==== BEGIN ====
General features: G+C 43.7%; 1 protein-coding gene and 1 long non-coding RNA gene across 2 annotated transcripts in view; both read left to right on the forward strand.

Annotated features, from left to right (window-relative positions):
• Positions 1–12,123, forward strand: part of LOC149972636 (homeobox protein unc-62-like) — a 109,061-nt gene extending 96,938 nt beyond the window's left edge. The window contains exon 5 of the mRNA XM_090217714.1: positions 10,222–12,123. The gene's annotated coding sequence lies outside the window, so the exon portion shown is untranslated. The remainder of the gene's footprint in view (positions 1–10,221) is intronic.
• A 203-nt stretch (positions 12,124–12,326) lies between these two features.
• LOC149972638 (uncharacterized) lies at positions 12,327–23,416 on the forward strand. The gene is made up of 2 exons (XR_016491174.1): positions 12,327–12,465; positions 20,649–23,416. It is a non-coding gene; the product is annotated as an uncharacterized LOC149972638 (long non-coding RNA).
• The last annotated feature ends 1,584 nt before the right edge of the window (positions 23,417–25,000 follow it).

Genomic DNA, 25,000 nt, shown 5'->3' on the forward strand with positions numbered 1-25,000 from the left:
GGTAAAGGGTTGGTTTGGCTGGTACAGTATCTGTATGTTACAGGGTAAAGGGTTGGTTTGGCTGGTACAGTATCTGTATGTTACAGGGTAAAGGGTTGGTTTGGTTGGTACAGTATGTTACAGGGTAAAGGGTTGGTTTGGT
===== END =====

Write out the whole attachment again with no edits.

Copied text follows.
General features: G+C 43.7%; 1 protein-coding gene and 1 long non-coding RNA gene across 2 annotated transcripts in view; both read left to right on the forward strand.

Annotated features, from left to right (window-relative positions):
• Positions 1–12,123, forward strand: part of LOC149972636 (homeobox protein unc-62-like) — a 109,061-nt gene extending 96,938 nt beyond the window's left edge. The window contains exon 5 of the mRNA XM_090217714.1: positions 10,222–12,123. The gene's annotated coding sequence lies outside the window, so the exon portion shown is untranslated. The remainder of the gene's footprint in view (positions 1–10,221) is intronic.
• A 203-nt stretch (positions 12,124–12,326) lies between these two features.
• LOC149972638 (uncharacterized) lies at positions 12,327–23,416 on the forward strand. The gene is made up of 2 exons (XR_016491174.1): positions 12,327–12,465; positions 20,649–23,416. It is a non-coding gene; the product is annotated as an uncharacterized LOC149972638 (long non-coding RNA).
• The last annotated feature ends 1,584 nt before the right edge of the window (positions 23,417–25,000 follow it).

Genomic DNA, 25,000 nt, shown 5'->3' on the forward strand with positions numbered 1-25,000 from the left:
GGTAAAGGGTTGGTTTGGCTGGTACAGTATCTGTATGTTACAGGGTAAAGGGTTGGTTTGGCTGGTACAGTATCTGTATGTTACAGGGTAAAGGGTTGGTTTGGTTGGTACAGTATGTTACAGGGTAAAGGGTTGGTTTGGT